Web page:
Jubilee House at 508 Helmcken – proposed 36-storey 448 residential units.

Wednesday, June 12th, 2013

Vancouver’s Social housing shuffle

Mike Howell
Van. Courier

Jubilee House at 508 Helmcken St. The building may be torn down for a condo project. Photograph by: Dan Toulgoet , Vancouver Courier.

The bad news is the Jubilee House at 508 Helmcken St. that has 87 units devoted to social housing will probably be demolished.

If that happens, the good news is the residents of the Jubilee House will move into a new building across the street in the 1000-block of Richards Street that will include 162 housing units.

For all this to work, city council has to approve an application from Brenhill Developments Ltd. to construct a 36-storey tower with 448 residential units on the same site as Jubilee House.

It’s all part of an interesting land exchange that council is considering as it continues to find ways to get more social and affordable housing built in Vancouver.

On Tuesday, council referred Brenhill’s application to a public hearing. The staff report, however, made it clear the new 162-unit building must be built and have an occupancy permit before the tower can go ahead.

That’s because the city wants to ensure the current residents from the Jubilee get a place to stay and provide an additional 75 units to renters at the “low end of the market.”

The developer says it will kick in $24 million towards the $30.6 million construction of the social housing building and another $1 million for the city’s affordable housing fund.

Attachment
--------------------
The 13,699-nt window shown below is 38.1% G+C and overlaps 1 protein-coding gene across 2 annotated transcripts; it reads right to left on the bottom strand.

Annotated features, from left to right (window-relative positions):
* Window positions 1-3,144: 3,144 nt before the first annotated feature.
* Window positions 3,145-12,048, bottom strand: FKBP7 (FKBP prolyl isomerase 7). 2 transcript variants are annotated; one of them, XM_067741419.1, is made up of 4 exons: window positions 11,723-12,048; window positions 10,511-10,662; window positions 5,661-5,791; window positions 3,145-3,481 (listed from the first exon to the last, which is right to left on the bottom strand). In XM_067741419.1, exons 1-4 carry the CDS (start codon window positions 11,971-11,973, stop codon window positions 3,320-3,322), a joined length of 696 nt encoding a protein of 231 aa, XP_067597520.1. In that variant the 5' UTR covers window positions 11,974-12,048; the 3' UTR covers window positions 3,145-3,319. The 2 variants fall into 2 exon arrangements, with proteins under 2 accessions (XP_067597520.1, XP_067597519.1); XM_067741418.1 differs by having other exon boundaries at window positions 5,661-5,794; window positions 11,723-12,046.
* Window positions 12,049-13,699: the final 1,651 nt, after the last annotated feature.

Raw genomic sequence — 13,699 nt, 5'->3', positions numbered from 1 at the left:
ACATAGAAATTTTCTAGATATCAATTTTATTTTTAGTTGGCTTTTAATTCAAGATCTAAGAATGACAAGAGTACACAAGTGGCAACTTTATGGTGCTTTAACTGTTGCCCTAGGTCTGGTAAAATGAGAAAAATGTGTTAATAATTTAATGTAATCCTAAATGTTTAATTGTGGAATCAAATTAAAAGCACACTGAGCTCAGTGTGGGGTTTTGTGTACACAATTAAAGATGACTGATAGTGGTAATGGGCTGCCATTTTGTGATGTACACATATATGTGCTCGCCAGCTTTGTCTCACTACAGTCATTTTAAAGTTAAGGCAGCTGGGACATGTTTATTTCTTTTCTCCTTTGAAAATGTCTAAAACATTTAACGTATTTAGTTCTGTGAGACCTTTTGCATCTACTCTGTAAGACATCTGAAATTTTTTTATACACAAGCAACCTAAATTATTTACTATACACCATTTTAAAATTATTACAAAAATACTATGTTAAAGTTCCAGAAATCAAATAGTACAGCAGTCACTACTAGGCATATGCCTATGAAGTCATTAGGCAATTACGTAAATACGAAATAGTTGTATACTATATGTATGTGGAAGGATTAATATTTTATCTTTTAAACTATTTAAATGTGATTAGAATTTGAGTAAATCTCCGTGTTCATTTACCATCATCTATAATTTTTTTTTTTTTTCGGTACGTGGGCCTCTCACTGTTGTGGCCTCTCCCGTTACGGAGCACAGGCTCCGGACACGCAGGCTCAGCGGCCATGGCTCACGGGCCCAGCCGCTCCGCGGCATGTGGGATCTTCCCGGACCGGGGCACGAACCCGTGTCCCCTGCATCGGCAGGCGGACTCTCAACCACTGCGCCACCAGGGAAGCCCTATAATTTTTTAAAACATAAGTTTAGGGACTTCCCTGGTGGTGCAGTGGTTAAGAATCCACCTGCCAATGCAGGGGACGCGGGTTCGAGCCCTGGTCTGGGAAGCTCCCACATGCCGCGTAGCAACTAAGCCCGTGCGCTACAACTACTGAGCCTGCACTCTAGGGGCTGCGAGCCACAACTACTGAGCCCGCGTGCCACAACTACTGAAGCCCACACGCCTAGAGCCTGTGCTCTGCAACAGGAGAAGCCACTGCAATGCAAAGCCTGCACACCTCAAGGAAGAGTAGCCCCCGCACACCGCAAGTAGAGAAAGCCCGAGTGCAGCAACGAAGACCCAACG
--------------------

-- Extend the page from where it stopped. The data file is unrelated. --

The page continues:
The balance of the $30.6 million construction cost (up to $6.6 million) would be funded by the city from the proceeds of the sale of the Jubilee property to Brenhill.

Though the project is appealing to many, there are those who oppose it because of the tower’s height and scale, its effect on views, shadowing, more traffic and worries about “social issues” related to residents of the social housing building.

Supporters of the project say the neighbourhood is a good location for more social housing and the land exchange is a good way to get more housing built when senior levels of government are not providing the funding.

Additionally, supporters say the 1985-era Jubilee House needs repairs and there is a demand for more rental units in the city; at least 110 of the units in the tower will be for rent. The tower’s ground floor will also have retail and a private pre-school/kindergarten.

No date has been set for the public hearing.

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